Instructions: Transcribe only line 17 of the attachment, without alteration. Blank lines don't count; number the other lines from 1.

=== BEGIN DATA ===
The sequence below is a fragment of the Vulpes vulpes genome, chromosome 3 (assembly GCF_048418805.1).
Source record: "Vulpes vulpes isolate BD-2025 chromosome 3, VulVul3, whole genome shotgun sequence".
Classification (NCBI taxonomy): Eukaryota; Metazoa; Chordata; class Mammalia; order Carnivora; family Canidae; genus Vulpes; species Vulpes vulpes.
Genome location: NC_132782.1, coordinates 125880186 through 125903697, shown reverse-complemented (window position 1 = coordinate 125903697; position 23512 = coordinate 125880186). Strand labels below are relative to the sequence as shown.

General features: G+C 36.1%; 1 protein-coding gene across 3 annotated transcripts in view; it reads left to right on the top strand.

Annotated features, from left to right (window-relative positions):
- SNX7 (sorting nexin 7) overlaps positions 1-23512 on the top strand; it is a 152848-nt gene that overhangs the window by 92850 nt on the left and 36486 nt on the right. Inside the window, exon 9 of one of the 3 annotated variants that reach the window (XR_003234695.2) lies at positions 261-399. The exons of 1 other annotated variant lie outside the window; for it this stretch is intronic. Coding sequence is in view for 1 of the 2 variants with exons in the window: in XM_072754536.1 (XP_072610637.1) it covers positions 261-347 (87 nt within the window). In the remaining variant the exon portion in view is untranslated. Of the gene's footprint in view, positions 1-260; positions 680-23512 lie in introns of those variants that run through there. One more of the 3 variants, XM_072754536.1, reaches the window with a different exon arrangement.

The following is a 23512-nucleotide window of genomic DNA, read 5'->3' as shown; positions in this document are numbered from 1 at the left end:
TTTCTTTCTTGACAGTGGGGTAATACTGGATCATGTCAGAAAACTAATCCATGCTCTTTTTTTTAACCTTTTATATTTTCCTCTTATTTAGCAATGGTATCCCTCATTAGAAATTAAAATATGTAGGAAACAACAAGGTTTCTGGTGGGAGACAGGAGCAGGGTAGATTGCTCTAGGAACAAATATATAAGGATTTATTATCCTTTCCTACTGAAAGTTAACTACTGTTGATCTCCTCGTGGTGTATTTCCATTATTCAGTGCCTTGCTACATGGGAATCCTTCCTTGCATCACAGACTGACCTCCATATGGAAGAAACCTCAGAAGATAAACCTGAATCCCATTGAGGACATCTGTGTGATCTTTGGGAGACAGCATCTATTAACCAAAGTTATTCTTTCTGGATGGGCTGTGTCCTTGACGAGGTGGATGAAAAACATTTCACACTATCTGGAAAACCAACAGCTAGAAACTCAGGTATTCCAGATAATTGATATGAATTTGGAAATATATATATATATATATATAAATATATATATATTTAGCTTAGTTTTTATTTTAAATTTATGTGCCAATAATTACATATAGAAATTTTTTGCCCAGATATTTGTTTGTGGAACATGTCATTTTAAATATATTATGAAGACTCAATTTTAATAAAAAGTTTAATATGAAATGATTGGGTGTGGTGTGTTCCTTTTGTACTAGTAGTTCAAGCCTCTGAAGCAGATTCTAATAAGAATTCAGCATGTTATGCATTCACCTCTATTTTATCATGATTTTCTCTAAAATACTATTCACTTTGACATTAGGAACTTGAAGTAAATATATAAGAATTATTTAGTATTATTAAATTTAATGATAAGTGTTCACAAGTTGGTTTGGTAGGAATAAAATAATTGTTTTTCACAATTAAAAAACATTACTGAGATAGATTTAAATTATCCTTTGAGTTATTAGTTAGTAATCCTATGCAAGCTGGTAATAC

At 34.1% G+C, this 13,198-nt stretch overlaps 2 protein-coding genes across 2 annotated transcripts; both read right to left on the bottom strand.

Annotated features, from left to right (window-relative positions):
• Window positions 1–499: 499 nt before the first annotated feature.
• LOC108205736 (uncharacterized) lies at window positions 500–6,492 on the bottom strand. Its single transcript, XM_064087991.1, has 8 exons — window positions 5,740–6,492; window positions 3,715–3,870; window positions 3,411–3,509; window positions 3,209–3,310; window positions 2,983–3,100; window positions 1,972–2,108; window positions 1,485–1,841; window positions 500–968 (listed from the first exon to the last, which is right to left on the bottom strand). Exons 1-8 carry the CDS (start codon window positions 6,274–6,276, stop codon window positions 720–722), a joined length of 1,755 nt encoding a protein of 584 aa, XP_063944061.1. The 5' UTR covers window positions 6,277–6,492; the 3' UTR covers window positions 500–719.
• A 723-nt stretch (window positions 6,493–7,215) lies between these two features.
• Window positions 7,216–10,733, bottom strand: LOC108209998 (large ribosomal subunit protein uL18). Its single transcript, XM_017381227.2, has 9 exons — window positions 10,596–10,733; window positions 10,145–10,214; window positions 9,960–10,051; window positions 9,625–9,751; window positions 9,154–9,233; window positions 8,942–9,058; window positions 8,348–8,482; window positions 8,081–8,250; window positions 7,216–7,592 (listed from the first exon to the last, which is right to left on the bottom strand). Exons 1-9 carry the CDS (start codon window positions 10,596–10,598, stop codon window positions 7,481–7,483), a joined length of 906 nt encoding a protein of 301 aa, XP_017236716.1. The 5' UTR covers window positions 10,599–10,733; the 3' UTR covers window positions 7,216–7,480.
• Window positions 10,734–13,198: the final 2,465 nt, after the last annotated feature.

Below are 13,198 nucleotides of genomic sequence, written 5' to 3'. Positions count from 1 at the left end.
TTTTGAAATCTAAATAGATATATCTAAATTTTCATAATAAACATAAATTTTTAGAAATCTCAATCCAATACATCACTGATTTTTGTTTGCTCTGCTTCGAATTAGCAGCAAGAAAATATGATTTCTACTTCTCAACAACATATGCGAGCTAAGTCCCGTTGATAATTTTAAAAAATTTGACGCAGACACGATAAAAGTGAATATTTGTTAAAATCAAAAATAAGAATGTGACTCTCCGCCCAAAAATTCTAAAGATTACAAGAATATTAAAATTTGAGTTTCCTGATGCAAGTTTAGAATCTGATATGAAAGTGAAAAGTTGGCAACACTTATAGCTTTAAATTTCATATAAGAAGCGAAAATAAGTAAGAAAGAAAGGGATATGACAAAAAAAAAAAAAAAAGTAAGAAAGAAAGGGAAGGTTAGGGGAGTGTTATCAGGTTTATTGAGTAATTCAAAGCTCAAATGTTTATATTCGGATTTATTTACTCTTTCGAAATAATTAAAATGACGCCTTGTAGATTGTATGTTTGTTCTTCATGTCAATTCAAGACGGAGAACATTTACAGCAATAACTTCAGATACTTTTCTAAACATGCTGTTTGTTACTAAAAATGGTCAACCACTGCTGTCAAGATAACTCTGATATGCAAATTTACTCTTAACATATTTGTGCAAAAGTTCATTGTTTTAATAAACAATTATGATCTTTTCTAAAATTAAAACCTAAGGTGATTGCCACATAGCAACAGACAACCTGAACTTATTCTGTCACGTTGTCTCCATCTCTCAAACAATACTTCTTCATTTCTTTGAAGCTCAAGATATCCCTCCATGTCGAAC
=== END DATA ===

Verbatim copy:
Below are 13,198 nucleotides of genomic sequence, written 5' to 3'. Positions count from 1 at the left end.